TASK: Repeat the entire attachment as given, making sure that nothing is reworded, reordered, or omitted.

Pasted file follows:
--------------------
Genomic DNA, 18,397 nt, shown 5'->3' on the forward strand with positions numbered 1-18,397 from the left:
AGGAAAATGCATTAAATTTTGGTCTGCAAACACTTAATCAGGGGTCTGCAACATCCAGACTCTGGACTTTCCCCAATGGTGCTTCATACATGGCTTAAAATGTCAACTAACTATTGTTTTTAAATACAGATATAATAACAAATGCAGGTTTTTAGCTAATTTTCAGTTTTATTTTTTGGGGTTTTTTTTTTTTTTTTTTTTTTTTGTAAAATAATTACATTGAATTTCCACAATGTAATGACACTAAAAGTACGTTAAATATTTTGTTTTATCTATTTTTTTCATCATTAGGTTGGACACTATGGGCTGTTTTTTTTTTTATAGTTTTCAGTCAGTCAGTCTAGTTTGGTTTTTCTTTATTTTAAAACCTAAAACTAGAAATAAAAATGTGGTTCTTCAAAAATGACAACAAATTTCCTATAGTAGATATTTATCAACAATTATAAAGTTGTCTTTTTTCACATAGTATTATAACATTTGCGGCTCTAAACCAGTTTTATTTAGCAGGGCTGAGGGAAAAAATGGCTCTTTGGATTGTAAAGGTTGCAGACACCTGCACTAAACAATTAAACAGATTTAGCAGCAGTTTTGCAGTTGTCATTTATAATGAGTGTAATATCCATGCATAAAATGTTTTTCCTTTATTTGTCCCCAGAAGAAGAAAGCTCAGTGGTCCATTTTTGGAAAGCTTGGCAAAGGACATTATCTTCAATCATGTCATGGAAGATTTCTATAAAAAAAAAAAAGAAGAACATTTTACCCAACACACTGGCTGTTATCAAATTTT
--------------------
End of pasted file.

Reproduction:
Genomic DNA, 18,397 nt, shown 5'->3' on the forward strand with positions numbered 1-18,397 from the left:
AGGAAAATGCATTAAATTTTGGTCTGCAAACACTTAATCAGGGGTCTGCAACATCCAGACTCTGGACTTTCCCCAATGGTGCTTCATACATGGCTTAAAATGTCAACTAACTATTGTTTTTAAATACAGATATAATAACAAATGCAGGTTTTTAGCTAATTTTCAGTTTTATTTTTTGGGGTTTTTTTTTTTTTTTTTTTTTTTTGTAAAATAATTACATTGAATTTCCACAATGTAATGACACTAAAAGTACGTTAAATATTTTGTTTTATCTATTTTTTTCATCATTAGGTTGGACACTATGGGCTGTTTTTTTTTTTATAGTTTTCAGTCAGTCAGTCTAGTTTGGTTTTTCTTTATTTTAAAACCTAAAACTAGAAATAAAAATGTGGTTCTTCAAAAATGACAACAAATTTCCTATAGTAGATATTTATCAACAATTATAAAGTTGTCTTTTTTCACATAGTATTATAACATTTGCGGCTCTAAACCAGTTTTATTTAGCAGGGCTGAGGGAAAAAATGGCTCTTTGGATTGTAAAGGTTGCAGACACCTGCACTAAACAATTAAACAGATTTAGCAGCAGTTTTGCAGTTGTCATTTATAATGAGTGTAATATCCATGCATAAAATGTTTTTCCTTTATTTGTCCCCAGAAGAAGAAAGCTCAGTGGTCCATTTTTGGAAAGCTTGGCAAAGGACATTATCTTCAATCATGTCATGGAAGATTTCTATAAAAAAAAAAAAGAAGAACATTTTACCCAACACACTGGCTGTTATCAAATTTT